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As we capture choreography, we might recall that it was on this date in 2005 that Halle Berry accepted the Razzie as Worst Actress for her role in Catwoman. Holding the Razzie in one hand and her Oscar (for Monster’s Ball) in the other, she gave a parody of her emotional Oscar acceptance speech, beginning “First of all I want to thank Warner Bros. Thank you for putting me in a piece of s***, god-awful movie!”

Watch her acceptance speech here.

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Written by LW

February 26, 2021 at 1:01 am

“A sense of humor is just common sense, dancing”*…

Arnold Schwarzenegger’s pumped body was like “a brown condom full of walnuts”. Damon Hill’s Formula 1 car was “a modern sculpture propelled by burning money.” Television was “the haunted fish tank”, a sense of humour was merely “common sense, dancing” and a luxury liner was nothing but “a bad play surrounded by water.” Sydney’s Opera House looked like “a portable typewriter full of oyster shells”… and the romantic novelist Barbara Cartland’s maquillage became the most famous make-up in town: “Twin miracles of mascara, her eyes looked like the corpses of two small crows that had crashed into a chalk cliff.”

You didn’t need to read Clive James’s books or poems to feel the impact he made on the English language. You only had to watch television or read the papers…

No other writer could capture the popular imagination like this. But this generous, glittering shrapnel of unforgettable imagery all fell outside the realms of Clive’s formal literary career, leaving him with an unfair reputation as a brilliant lightweight who never quite fulfilled his dazzling potential.

The antidote to this is simple. Forget the image; read his work. If Clive James had not been such a popular and familiar figure, it would be even clearer now that we should be mourning the loss, a year ago, of a literary giant…

An appreciation of a late, lamented literary treasure: “The Enduring Prose and Poetry of Clive James.”

Your correspondent heartily recommends James’ remarkable Cultural Amnesia, richly entertaining and deeply enlightening…

This was an 850-page blockbuster, consisting of 106 brief essays, arranged in alphabetical order, on the characters he felt had determined the course of Western culture and liberal democracy’s fight for survival in the twentieth century. Most of those featured were Clive’s heroes—from Akhmatova to Stefan Zweig, by way of Camus and Dick Cavett, Fellini and W.C. Fields, Egon Friedell and Terry Gilliam, Kafka and Keats, Beatrix Potter and Marcel Proust, Tacitus, Waugh and Wittgenstein. Others were his villains—Hitler, Goebbels and Mao, but also Sartre (Stalin’s apologist, “a devil’s advocate worse than the devil himself, because the advocate was smarter”), Edward “Decline and Fall” Gibbon, Alexandra Kollontai and the “dismaying” Walter Benjamin…

See also Adam Gopnik’s appreciation of James, “Clive James Got It Right” (source of the image above).

* Clive James

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As we trip the light fantastic, we might recall that it was on this date in 1884 that the first installment of the first edition of The Oxford English Dictionary was published.  Edited by James Murray (“The Professor” in Simon Winchester’s wonderful The Professor and the Madman: A Tale of Murder, Insanity, and the Making of the Oxford English Dictionary), it was originally a project of the Philological Society of London, devoted to cataloging the English words that had evaded inclusion in then-current dictionaries.  The first edition had the benefit of 27 years of work, by dozens of contributors; the first installment, the full title of which was A New English Dictionary on Historical Principles; Founded Mainly on the Materials Collected by The Philological Society, ran to 352-pages, covered the words from A to ant, and cost 12s 6d (or about $668 at current rates). The total sales were only 4,000 copies.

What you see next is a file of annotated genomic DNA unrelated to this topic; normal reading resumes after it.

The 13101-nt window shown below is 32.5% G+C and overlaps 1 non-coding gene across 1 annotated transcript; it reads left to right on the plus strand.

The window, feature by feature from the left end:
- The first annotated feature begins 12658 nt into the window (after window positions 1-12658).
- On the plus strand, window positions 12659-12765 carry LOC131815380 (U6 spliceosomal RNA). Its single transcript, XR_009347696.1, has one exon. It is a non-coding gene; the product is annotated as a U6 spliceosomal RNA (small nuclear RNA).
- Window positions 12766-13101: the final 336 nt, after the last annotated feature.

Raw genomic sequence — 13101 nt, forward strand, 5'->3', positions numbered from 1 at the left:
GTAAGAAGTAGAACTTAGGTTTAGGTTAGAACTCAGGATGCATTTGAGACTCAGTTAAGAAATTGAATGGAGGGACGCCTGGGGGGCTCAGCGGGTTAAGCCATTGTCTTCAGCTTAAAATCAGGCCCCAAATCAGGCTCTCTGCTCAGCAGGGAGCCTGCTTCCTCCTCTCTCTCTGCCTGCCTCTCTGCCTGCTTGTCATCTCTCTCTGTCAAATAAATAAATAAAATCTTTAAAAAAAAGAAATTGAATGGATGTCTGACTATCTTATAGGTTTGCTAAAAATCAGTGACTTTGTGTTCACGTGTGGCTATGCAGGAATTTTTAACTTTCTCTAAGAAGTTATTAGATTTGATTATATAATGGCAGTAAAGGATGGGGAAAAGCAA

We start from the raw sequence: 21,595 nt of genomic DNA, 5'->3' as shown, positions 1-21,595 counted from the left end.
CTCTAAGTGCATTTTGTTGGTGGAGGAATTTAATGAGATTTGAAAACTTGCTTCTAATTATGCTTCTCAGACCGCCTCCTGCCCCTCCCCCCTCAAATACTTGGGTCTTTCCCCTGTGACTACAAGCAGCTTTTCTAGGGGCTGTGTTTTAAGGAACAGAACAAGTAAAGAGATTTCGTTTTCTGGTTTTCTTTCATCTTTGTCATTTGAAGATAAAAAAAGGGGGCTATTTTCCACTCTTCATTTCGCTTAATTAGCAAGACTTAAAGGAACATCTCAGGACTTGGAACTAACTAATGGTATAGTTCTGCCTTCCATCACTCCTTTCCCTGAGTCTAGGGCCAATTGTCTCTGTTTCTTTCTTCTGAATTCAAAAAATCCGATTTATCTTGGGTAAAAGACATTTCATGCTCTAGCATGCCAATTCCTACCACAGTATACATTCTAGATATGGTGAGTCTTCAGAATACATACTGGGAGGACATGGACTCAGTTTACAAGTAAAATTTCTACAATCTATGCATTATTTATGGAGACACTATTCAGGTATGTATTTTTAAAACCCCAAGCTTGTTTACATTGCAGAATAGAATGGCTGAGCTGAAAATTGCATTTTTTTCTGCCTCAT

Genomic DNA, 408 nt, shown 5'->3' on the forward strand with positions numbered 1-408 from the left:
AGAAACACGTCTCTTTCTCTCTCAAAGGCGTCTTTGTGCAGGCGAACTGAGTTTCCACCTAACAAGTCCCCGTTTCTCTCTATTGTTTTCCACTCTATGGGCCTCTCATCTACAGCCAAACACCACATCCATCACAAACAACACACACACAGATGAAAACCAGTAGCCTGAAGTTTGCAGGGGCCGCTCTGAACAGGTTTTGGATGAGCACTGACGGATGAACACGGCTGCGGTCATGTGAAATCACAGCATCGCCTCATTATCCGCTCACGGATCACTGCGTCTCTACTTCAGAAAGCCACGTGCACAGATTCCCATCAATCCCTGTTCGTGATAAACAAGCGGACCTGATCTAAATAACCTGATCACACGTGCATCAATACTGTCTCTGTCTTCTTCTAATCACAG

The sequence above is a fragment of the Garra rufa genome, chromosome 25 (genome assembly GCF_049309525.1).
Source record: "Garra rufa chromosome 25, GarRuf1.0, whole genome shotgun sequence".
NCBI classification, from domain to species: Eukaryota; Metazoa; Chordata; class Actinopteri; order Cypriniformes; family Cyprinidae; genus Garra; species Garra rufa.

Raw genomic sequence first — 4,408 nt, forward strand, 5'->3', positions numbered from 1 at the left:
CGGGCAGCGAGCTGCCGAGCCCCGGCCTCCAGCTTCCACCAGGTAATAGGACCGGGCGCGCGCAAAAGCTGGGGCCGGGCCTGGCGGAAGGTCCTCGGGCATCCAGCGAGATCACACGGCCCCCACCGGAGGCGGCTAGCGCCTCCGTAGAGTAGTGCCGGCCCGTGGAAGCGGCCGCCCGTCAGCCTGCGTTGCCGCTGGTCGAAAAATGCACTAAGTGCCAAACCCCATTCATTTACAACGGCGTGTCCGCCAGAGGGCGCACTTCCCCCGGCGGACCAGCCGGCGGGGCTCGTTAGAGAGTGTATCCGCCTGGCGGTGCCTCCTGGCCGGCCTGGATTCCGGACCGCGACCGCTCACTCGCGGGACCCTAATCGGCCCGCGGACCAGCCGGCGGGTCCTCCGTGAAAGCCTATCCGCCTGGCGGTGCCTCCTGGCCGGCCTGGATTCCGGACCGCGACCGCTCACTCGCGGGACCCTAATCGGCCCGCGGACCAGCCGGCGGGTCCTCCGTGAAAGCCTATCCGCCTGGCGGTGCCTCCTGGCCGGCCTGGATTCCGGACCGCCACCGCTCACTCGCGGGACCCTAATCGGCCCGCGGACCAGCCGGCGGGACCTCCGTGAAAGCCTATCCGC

James Murray in the Scriptorium, the home of the OED,
on Banbury Road in Oxford (source)

“Despite the constant negative press covfefe”*…

(Roughly) Daily rarely addresses the topically-political, but today– Inauguration Day in the U.S.– is a special occasion. So, even as we witness the not-as-peaceful-as-it-should-have-been transfer of power, we might spare a thought for the legacy of our out-going President…

We are still grappling with what it means to have endured Donald J. Trump’s presidency while still repairing the historic carnage of this tumultuous period in American history. This Presidential Library is an attempt to provide the American and International communities a place to reflect on what the rise of White Nationalism has meant to our country and try to eradicate it from our political discourse…

Hall of Tax Evasion– one of a dozen exhibits

Tax evasion or the world’s worst businessman… why choose just one when you could have both? You’ve read The Art of the Deal – now take in volume II: the art of being smarter than all of you idiots. This mural showcases the staggering amounts of money one man declares to have lost, all in an effort to prove to the world that he’s actually a… winner…

… and so very much more

A troubled history of failure– putting the 45th President’s life and work into historical context, while documenting the damage done to American institutions and spirit: “The Donald J. Trump Library.”

* President Donald J. Trump, Twitter, 31/5/17

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As we face history, we might (or might not) send birthday greetings to Kellyanne Conway; she was born on this date in 1967. A pollster and political consultant, she served as campaign manager for Donal Trump in 2016, then as Special Counselor to (and surrogate for) the President from 2017.

During her tenure, Conway has been embroiled in a series of controversies: using the phrase “alternative facts” to describe fictitious and disproven attendance numbers for Trump’s inauguration; speaking multiple times of a “Bowling Green massacre” that never occurred; and claiming that Michael Flynn had the full confidence of the president hours before he was dismissed. Members of Congress from both parties called for an investigation of an apparent ethics violation after she publicly endorsed commercial products associated with the president’s daughter, Ivanka Trump. And in June 2019, the U.S. Office of Special Counsel recommended that Conway be fired for “unprecedented” multiple violations of the Hatch Act of 1939.

Las summer, Conway stepped down from her Counselor position (after her daughter threatened to seek legal emancipation), though she still plays a surrogate role.

Kellyanne Conway is a member of the inaugural class of the “Hall of Enablers” at the Donald J. Trump Library.

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Written by LW

January 20, 2021 at 1:01 am